Many times I've stated on this blog to zero your weapon to the distsance you think you will be shooting. Many Western hunters zero 2" high and say they are dead on at 200 yds, not so. A bullet does many things past the l00 yd marker and I do not beliee the Polymer tips has one thing to do with the wobble at longer ranges.Once a bullet reaches the top of it's arch and heads downward, it more or less in a free fall situation, can go anyplace. So if you plan to shoot 400 yds,zero for 400. I zero all my western guns at 200 yds + l", should be dead on at 250 yds. 2 ys ago, using a 30-06, and a 25-06,I killed a Lope at 325 yds and a huge deer at 345 yds with the zero stated above. The bullet performed flawless. Trust your rangefinder prior to the shot and then adjust your hold over-under accordlie. Have see first had the guy who zeroed 2" high at 100 yds and shot under/over his target. Also,different Mfgers bullets act differently in some firearms. Try several brands and then use the better of the lot, do not dwitch back and forth. I fully believe a rifle bbl has to be BROKEN in for a given bullet. My 700's shoot perfect to 200 yds using Rem Sciroccos, then I switched to Winchester BAllastic tips and was off 4' at 200 yds. Most all firerms will shoot accuraate to a 100 yd zero, but beyond 100 yds, a different story. So shoot-umn-straight and very often Plus buy the best bullet you can find. What is a 5.00 bullet compsrd to a 5.000 hunt.Get your firearm zeroed in, then pratice with a 22 bolt gun to save $, but yet get the prtice. As a rule prior to my trips, I shoot around 20 rounds of my hunting bullets, then stop, do not clean bbl, just wipe down good and package for shipment(I do run a dry wipe down the bl to remove excess powder and gunk, but not oily). A clean bbl verses a fouled bbl will be off several inches beyond 200 yds. Now with B.P a different story. Hey, did you know that Knight Rifles Inx. has closed it's doors????? yep, as per Petersens Hunter MAgazine I got today. Sad, but T/C/CVA still makes the better B/P guns.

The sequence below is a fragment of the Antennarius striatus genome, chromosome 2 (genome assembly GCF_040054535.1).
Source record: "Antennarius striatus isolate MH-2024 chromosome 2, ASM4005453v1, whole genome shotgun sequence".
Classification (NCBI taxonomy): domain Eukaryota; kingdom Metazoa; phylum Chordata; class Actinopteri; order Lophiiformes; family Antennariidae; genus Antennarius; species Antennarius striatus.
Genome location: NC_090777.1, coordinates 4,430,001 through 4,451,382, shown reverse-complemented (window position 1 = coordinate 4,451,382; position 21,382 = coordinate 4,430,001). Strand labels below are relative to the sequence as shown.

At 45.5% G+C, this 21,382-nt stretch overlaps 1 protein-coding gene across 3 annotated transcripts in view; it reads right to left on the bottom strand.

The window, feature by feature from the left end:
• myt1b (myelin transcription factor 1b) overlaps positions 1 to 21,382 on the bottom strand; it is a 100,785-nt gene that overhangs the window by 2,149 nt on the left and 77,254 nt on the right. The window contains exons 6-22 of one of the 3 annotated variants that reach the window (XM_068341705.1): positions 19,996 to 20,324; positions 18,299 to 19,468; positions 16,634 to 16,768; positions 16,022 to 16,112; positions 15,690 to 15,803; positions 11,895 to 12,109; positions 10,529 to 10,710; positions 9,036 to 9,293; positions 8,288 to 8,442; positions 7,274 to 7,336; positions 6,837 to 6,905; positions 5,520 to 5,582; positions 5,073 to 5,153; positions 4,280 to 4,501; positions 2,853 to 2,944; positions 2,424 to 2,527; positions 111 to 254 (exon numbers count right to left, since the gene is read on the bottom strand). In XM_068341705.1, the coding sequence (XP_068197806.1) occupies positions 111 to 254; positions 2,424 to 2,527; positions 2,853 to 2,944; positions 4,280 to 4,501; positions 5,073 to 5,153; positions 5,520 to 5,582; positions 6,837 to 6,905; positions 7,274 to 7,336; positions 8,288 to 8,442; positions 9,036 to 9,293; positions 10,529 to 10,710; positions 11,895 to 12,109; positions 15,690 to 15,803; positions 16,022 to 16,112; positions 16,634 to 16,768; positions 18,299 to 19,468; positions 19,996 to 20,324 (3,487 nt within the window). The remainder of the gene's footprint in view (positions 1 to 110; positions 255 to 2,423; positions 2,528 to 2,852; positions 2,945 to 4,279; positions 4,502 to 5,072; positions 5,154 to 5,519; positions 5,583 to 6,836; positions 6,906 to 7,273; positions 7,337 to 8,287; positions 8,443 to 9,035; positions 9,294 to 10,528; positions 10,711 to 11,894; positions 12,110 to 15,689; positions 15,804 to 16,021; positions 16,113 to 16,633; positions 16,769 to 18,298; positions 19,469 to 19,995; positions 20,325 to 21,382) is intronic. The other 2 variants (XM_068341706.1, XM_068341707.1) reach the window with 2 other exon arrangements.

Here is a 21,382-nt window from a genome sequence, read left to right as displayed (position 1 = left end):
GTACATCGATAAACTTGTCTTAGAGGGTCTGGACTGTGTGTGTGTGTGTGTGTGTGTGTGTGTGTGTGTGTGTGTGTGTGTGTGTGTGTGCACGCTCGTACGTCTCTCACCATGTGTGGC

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from Clay Cooper wrote 4 years 28 weeks ago

Back in 89 a bunch of us loaded up 250 grain Sierra Game Kings for our 338 Win Mags for a upcoming Caribou hunt. About ¾ of us had one hole going in and two going out and come to find out we were experiencing jacket separation. I called Sierra and they denied the problem until the Lab Coat Guy figured out I wasn’t the regular John Do Winkle off the street. He said Sierra was working on a bonding agent like some kind of glue when under heat would adhere the jacket to the core.

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from MLH wrote 4 years 28 weeks ago

Seems most everything except velocity variance and the devil would cause the shots to spread randomly rather than vertically. Perhaps vertical wind shear?

I have a hard time believing polycarb tips would melt in the very short time to target - tip would have to reach over 500 degrees F for some time. Could be wrong though, but try putting a torch to the tip for a fraction of a second and see what happens. Maybe try shooting into ballistic gelatin at 300 yards and see if the tips look melted. Deformed, maybe, but melted?

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from etexan wrote 4 years 28 weeks ago

I have pondered the performance of the 300/416 ULA rifle and cannot imagine a repeatable performance such as that described. With unguided projectiles, distance is the enemy of precision.

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from jimmied wrote 4 years 28 weeks ago

I shot a Whitetail at a little over 350 yards lasered using a 7 mag and a 140 gr Balistic Tip @ MV 3150. I found the plastic tip in the lung mass. It did not melt. I did have the long range problems using Balistic Tips in my 300 Win Mag. Verticle groups all over the place.

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from WA Mtnhunter wrote 4 years 28 weeks ago

Amen, Gunslinger. A 200 yard zero ain't worth a flip unless you shoot at 200 to verify it! That's what I do, too. About one inch high on the 200 yard target.

WMH

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from WA Mtnhunter wrote 4 years 28 weeks ago

Amen, Gunslinger. A 200 yard zero ain't worth a flip unless you shoot at 200 to verify it! That's what I do, too. About one inch high on the 200 yard target.

WMH

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from hunt3r wrote 4 years 28 weeks ago

Did you cronograph those shots? sounds like the velocities are varying to much? if they were handloads, did you throw and weigh each charge? if they were factory rounds...good luck

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from Gunslinger wrote 4 years 28 weeks ago